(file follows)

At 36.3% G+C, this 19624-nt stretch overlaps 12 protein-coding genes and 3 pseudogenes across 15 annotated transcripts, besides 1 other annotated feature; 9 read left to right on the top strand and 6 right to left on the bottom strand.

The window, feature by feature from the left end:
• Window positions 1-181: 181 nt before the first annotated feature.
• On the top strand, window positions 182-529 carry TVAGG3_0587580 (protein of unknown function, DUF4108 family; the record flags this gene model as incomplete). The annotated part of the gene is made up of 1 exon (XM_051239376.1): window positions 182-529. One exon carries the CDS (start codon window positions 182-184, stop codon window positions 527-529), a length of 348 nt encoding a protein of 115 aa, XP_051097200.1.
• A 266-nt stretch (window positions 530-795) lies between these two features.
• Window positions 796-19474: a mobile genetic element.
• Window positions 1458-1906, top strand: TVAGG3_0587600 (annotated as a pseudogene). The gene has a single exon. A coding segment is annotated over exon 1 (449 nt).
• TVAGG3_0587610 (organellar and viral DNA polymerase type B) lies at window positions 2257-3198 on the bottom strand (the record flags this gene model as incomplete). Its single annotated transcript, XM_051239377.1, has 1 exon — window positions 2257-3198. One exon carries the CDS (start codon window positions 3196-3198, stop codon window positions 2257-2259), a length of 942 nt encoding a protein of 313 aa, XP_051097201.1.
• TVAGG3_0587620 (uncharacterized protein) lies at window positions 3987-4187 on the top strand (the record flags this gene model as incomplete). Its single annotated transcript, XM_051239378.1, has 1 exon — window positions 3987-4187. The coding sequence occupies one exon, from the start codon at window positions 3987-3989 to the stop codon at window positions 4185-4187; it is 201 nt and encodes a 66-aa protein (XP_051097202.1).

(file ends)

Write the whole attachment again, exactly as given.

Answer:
At 36.3% G+C, this 19624-nt stretch overlaps 12 protein-coding genes and 3 pseudogenes across 15 annotated transcripts, besides 1 other annotated feature; 9 read left to right on the top strand and 6 right to left on the bottom strand.

The window, feature by feature from the left end:
• Window positions 1-181: 181 nt before the first annotated feature.
• On the top strand, window positions 182-529 carry TVAGG3_0587580 (protein of unknown function, DUF4108 family; the record flags this gene model as incomplete). The annotated part of the gene is made up of 1 exon (XM_051239376.1): window positions 182-529. One exon carries the CDS (start codon window positions 182-184, stop codon window positions 527-529), a length of 348 nt encoding a protein of 115 aa, XP_051097200.1.
• A 266-nt stretch (window positions 530-795) lies between these two features.
• Window positions 796-19474: a mobile genetic element.
• Window positions 1458-1906, top strand: TVAGG3_0587600 (annotated as a pseudogene). The gene has a single exon. A coding segment is annotated over exon 1 (449 nt).
• TVAGG3_0587610 (organellar and viral DNA polymerase type B) lies at window positions 2257-3198 on the bottom strand (the record flags this gene model as incomplete). Its single annotated transcript, XM_051239377.1, has 1 exon — window positions 2257-3198. One exon carries the CDS (start codon window positions 3196-3198, stop codon window positions 2257-2259), a length of 942 nt encoding a protein of 313 aa, XP_051097201.1.
• TVAGG3_0587620 (uncharacterized protein) lies at window positions 3987-4187 on the top strand (the record flags this gene model as incomplete). Its single annotated transcript, XM_051239378.1, has 1 exon — window positions 3987-4187. The coding sequence occupies one exon, from the start codon at window positions 3987-3989 to the stop codon at window positions 4185-4187; it is 201 nt and encodes a 66-aa protein (XP_051097202.1).